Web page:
How to start or improve on some breathwork you may already have begun? Begin with the simplest of breathwork techniques: sit, start an exhale, pause, take an inhale through your nose, pause, again exhale, ideally longer than the inhale, pause, inhale through your nose, pause, and continue.

“Too basic” you say. Good. But do you sit and do this (or more) daily? If not then this is far from too basic. It is foundational. The key is to do regularly, even if very basic.

You can develop more within breathwork and on into prānāyāma. This knowledge and skill of breath we have been sharing at Samahita since we opened almost 21 years ago.

Come, learn, stabilize it, take it home, keep it up.

Paul Dallaghan’s expertise with breathwork, body and meditative practices comes from three sources: over 25 years of daily dedicated practice and teaching these techniques; immersion in the original culture through one-on-one direct training in practice and study of ancient texts; doctoral scientific research at a leading US university (Emory) on yoga and breath in terms of stress, health and aging. Paul occupies a unique space to impart genuine teaching and science on these practices, acknowledged by his teacher and lineage (Kuvalayananda) in India as a Teacher-of-teachers and a Master of Breath, identified to carry the tradition (Pranayama). This places him as the only master-level yoga and breath practitioner currently immersed in scientific academic research on breathwork, stress and health. His sincere and ongoing role is to teach, write and research to help put out experienced and authentic information on these areas in a world full of confusion and conflicting messages both off and online.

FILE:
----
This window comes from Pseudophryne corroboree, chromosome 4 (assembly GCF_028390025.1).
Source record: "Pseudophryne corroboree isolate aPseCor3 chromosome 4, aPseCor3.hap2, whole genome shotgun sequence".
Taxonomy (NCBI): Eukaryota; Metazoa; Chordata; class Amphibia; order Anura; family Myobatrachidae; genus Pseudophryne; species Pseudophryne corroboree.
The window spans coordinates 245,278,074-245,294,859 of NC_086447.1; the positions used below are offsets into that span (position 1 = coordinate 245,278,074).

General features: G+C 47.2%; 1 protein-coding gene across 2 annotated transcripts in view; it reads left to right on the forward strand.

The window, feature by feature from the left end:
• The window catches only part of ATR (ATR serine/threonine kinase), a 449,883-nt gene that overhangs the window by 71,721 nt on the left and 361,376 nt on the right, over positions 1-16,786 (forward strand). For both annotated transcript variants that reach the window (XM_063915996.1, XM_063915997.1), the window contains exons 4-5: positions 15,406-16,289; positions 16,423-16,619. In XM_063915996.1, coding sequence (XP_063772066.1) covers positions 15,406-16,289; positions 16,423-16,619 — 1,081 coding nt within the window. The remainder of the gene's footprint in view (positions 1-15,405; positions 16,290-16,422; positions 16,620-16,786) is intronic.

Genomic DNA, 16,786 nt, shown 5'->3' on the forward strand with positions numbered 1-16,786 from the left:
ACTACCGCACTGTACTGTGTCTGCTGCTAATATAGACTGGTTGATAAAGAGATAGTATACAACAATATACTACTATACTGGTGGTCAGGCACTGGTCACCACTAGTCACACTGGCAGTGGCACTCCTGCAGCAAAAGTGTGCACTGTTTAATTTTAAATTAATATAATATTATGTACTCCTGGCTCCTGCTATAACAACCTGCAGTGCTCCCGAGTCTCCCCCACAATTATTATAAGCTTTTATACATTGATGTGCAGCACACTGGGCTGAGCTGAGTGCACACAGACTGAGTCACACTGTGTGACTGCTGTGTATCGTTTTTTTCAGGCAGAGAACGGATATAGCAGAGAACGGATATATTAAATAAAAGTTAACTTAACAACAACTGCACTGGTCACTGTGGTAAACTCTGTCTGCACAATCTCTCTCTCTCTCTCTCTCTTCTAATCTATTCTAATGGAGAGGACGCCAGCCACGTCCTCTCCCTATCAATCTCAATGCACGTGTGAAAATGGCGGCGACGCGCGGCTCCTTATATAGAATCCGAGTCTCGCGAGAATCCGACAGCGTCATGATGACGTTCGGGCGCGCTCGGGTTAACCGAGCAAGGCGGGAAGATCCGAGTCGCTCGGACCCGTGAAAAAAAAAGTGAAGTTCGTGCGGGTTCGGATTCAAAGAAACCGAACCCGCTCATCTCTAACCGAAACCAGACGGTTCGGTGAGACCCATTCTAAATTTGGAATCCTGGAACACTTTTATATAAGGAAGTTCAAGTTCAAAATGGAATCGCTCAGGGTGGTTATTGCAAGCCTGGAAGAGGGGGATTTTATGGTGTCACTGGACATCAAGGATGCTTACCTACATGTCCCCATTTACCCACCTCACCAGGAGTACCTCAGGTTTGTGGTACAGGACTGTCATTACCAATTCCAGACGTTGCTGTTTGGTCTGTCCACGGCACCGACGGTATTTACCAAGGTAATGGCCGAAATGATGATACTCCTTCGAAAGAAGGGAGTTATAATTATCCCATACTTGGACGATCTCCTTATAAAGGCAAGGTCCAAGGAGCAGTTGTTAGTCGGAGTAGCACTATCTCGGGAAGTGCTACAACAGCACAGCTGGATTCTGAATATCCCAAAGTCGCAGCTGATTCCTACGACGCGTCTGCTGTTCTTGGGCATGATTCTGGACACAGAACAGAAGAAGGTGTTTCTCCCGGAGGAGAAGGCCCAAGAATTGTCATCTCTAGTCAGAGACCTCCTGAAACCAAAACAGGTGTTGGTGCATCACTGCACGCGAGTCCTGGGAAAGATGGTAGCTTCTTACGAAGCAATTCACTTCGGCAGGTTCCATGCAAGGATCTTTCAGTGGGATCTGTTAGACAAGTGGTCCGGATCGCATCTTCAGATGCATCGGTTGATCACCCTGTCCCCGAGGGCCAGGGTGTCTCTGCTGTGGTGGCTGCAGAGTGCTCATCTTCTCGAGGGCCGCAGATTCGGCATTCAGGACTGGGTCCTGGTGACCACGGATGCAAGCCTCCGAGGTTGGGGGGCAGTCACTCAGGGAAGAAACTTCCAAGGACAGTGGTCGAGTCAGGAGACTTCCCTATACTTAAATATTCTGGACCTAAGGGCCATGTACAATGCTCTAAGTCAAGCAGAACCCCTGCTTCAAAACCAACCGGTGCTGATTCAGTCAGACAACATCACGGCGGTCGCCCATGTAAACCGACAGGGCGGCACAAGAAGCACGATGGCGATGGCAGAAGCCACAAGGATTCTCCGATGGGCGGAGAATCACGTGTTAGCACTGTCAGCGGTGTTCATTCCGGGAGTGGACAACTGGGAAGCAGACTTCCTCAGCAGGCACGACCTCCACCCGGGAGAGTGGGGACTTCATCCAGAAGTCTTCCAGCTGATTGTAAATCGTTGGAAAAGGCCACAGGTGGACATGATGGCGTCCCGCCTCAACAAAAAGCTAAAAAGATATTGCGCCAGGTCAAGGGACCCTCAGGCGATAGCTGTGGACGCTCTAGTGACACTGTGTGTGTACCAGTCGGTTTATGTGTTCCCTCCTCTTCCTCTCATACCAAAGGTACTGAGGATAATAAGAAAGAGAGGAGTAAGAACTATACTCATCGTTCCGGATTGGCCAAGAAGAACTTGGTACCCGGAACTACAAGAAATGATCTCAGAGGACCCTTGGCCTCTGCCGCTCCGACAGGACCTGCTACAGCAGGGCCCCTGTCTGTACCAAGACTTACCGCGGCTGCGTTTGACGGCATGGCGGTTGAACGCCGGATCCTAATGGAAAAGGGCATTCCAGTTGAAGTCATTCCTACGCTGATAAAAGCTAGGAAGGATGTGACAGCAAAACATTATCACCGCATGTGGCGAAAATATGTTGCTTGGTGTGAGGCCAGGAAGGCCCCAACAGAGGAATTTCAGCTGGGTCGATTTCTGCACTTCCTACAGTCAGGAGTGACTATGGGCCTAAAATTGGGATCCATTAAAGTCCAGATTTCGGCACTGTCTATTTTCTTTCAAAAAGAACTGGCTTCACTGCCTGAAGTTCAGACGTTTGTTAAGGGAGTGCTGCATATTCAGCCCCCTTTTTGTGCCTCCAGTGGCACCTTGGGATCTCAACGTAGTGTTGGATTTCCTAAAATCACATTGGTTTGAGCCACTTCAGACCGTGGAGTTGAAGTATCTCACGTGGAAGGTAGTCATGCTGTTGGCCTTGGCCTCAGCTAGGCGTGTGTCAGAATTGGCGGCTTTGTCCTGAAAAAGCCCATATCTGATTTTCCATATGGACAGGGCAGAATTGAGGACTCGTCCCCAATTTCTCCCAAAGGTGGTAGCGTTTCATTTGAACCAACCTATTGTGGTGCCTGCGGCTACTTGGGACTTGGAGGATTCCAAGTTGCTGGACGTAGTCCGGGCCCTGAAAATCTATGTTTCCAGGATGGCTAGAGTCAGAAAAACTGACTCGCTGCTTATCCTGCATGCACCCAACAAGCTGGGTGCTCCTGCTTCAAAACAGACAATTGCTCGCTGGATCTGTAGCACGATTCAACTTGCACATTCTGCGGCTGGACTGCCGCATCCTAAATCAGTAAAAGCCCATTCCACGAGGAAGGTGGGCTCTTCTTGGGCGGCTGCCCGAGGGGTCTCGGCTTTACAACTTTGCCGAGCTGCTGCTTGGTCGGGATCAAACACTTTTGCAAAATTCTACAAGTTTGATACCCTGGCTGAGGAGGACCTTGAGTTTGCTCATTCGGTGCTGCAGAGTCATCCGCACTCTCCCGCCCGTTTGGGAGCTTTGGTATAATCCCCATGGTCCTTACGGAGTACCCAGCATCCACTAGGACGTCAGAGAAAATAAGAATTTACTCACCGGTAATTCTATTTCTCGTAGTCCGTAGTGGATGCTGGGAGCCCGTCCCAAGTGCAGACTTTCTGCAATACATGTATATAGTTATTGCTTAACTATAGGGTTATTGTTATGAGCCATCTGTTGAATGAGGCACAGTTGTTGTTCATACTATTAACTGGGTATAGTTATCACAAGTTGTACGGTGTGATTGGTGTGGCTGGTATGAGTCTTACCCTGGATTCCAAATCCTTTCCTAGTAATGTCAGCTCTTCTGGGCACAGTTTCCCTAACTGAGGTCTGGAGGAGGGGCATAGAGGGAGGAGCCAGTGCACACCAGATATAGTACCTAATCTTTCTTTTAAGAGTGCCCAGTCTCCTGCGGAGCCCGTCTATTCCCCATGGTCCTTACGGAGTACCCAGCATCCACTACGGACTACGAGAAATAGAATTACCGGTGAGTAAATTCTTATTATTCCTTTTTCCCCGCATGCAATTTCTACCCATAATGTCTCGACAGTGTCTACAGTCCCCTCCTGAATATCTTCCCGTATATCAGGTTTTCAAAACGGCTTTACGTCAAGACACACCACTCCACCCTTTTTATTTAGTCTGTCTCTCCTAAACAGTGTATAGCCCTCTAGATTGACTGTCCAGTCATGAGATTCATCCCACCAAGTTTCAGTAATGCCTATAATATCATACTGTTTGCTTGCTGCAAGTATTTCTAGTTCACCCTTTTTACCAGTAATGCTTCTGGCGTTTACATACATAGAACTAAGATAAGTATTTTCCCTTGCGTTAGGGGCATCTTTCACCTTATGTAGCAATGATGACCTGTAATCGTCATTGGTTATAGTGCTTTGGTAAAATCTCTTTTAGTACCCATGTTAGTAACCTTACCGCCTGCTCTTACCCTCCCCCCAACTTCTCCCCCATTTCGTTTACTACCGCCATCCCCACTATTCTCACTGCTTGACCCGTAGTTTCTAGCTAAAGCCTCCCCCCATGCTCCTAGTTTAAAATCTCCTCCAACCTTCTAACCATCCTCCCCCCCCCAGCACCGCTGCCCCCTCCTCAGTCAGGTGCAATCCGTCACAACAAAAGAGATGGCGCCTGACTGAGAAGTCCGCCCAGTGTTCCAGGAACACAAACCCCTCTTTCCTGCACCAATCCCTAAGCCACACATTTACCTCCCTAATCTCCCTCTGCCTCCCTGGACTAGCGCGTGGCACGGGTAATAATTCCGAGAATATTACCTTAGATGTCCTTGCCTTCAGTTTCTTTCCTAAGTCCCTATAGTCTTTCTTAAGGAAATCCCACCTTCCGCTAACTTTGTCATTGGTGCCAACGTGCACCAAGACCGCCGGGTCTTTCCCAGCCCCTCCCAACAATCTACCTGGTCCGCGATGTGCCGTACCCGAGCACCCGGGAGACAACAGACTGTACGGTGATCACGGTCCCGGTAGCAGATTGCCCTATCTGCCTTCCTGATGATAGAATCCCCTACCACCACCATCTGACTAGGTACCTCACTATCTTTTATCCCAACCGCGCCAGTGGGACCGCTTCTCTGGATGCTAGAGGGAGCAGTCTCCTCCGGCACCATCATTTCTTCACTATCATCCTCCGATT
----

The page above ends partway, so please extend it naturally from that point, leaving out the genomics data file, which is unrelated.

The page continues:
For more on his background see his bio.

More from the Samahita Blog

Rachel Brice